Tennis balls are hollow. A golf ball would be a better analogy.
Placement of the various chemicals within a crystal is very important, but is often very difficult to achieve without extensive equipment. It is difficult to prove as well without very delicate analytical techniques that are able to probe the crystals on the micron or sub micron level.
Besides Iodide, mentioned above, it is possible to include Rhodium, Iridium, Osmium, Lead, Cadmium, Mercury and Copper salts in various locations within a silver halide crystal to control speed and curve shape, as well as latent image keeping and reciprocity. And, just because I list them here does not mean that I advocate their use.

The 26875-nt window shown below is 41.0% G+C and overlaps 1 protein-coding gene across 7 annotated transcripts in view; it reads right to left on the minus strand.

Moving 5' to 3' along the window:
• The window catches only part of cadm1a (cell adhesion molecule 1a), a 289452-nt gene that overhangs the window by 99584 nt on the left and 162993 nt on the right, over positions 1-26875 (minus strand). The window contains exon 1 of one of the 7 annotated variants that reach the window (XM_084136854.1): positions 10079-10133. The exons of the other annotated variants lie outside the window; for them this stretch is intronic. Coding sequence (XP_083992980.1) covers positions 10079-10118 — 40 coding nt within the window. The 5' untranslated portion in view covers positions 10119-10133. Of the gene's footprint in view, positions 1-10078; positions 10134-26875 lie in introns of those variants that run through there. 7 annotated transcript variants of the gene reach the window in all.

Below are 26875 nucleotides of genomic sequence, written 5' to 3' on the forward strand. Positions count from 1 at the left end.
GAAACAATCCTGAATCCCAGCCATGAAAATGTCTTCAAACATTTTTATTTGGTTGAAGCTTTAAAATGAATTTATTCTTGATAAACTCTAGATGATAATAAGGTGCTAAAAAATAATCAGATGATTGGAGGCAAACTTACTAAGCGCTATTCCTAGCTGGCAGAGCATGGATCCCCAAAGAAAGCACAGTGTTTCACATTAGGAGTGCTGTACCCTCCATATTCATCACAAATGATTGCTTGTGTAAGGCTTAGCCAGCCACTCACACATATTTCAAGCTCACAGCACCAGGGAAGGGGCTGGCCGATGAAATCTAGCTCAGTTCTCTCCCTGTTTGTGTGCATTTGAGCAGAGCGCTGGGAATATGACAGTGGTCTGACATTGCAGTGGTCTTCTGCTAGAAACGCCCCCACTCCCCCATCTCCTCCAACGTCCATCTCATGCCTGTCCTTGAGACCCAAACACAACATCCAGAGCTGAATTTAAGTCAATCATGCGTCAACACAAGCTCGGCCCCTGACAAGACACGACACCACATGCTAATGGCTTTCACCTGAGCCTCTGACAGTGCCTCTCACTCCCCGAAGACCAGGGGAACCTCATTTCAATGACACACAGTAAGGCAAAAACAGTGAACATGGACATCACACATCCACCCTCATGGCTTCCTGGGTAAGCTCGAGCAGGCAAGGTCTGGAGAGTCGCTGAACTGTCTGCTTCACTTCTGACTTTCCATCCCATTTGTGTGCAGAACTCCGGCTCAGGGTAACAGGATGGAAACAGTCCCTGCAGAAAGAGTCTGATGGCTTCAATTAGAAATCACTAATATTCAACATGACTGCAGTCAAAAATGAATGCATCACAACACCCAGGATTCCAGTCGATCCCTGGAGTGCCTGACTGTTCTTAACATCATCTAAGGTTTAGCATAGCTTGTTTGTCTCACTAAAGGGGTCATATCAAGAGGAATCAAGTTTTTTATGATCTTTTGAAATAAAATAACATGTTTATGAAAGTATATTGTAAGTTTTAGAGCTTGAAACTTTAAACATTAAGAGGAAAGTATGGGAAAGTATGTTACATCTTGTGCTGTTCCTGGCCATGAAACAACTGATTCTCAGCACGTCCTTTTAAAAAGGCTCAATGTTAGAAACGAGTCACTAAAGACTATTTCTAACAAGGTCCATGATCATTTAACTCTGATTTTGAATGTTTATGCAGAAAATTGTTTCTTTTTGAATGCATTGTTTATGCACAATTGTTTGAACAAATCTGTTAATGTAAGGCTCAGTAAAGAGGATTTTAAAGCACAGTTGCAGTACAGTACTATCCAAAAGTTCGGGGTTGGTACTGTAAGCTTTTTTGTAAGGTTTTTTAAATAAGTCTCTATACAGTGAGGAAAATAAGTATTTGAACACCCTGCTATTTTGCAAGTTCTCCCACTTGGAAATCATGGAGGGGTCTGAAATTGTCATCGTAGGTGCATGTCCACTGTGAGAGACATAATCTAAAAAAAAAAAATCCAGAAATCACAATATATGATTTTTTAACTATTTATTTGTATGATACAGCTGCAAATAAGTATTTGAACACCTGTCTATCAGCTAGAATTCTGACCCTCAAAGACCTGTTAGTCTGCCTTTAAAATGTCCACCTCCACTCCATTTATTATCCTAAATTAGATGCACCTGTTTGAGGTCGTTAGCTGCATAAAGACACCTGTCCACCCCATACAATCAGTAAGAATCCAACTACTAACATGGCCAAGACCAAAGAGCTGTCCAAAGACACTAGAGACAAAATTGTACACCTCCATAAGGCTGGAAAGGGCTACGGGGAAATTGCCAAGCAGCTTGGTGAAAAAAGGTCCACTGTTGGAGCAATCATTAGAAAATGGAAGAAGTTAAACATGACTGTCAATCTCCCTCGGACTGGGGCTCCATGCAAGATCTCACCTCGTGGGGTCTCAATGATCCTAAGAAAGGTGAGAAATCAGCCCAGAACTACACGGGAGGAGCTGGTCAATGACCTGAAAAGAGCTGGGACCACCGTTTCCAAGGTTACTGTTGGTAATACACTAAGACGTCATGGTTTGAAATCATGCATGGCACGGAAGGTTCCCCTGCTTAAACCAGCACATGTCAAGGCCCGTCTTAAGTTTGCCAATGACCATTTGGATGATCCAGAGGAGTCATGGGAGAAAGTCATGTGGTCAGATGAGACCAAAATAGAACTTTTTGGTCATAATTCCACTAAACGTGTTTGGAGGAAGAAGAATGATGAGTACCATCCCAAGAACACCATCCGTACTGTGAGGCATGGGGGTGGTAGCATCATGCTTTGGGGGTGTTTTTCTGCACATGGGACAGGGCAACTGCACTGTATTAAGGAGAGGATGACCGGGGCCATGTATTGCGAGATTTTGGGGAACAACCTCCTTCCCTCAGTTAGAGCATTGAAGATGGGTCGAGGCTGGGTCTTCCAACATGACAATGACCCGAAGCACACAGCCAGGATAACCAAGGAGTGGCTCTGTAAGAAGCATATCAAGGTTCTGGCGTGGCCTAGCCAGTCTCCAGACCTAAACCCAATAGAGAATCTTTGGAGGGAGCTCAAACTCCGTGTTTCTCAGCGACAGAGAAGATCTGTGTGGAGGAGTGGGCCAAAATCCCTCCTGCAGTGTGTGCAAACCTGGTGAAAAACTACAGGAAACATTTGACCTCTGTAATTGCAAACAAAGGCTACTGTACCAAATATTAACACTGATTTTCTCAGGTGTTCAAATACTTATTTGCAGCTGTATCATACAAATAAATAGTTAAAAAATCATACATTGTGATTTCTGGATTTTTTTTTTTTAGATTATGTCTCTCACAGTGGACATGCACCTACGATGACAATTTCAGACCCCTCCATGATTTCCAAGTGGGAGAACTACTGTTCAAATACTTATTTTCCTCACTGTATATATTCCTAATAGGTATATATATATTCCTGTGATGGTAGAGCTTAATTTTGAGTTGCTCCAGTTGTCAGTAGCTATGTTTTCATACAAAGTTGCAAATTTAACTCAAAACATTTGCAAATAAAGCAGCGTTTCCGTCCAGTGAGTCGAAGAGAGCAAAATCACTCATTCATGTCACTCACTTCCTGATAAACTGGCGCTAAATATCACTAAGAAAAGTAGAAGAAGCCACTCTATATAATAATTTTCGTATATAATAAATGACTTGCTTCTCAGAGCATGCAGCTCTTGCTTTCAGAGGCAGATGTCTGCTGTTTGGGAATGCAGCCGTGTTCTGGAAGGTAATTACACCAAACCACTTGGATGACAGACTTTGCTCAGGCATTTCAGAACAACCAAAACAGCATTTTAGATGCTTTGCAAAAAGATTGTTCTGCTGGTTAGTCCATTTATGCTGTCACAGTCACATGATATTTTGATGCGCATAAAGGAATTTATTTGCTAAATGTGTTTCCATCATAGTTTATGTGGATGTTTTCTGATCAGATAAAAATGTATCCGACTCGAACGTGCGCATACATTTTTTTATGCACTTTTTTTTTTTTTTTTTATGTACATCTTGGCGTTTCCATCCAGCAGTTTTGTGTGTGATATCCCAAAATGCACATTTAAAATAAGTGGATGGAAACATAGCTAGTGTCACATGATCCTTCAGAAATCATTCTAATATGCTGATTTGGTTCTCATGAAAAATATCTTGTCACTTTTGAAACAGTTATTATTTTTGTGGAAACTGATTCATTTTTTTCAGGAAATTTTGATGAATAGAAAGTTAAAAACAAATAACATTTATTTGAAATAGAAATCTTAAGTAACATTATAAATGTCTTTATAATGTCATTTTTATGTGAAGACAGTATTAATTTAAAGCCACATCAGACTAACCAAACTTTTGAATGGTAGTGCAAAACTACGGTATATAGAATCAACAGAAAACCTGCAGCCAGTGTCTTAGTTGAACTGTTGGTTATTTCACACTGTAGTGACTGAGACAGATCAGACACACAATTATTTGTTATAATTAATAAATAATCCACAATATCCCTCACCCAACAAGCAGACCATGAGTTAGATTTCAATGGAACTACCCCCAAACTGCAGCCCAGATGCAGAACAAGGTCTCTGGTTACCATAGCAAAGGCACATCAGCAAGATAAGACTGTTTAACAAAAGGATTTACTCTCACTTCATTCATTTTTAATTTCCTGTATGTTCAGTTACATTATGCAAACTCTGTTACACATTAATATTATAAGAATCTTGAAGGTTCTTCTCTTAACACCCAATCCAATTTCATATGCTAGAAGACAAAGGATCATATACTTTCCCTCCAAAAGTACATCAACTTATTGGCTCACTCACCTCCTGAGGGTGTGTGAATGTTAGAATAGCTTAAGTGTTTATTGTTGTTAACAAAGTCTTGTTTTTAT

Unless you have a firm grounding in emulsion making chemistry, or you have a fixed formula given to you, you will most likely be groping in the dark. Outside of the patent literature, which is purpously made obscure most of the time, very little of this is published. Mees and James is one of the best textbooks on this subject, but contains little specific information.